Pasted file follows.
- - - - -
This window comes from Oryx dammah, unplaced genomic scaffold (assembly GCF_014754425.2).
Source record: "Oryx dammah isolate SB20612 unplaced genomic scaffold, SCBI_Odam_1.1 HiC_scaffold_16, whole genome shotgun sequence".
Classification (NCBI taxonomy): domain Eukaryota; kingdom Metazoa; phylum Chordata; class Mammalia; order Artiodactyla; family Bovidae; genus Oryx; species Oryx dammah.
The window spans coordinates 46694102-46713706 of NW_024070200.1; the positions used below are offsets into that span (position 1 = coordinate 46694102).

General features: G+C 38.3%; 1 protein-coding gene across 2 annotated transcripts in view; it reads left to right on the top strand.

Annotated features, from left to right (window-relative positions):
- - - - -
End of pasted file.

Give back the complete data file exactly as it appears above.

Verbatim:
This window comes from Oryx dammah, unplaced genomic scaffold (assembly GCF_014754425.2).
Source record: "Oryx dammah isolate SB20612 unplaced genomic scaffold, SCBI_Odam_1.1 HiC_scaffold_16, whole genome shotgun sequence".
Classification (NCBI taxonomy): domain Eukaryota; kingdom Metazoa; phylum Chordata; class Mammalia; order Artiodactyla; family Bovidae; genus Oryx; species Oryx dammah.
The window spans coordinates 46694102-46713706 of NW_024070200.1; the positions used below are offsets into that span (position 1 = coordinate 46694102).

General features: G+C 38.3%; 1 protein-coding gene across 2 annotated transcripts in view; it reads left to right on the top strand.

Annotated features, from left to right (window-relative positions):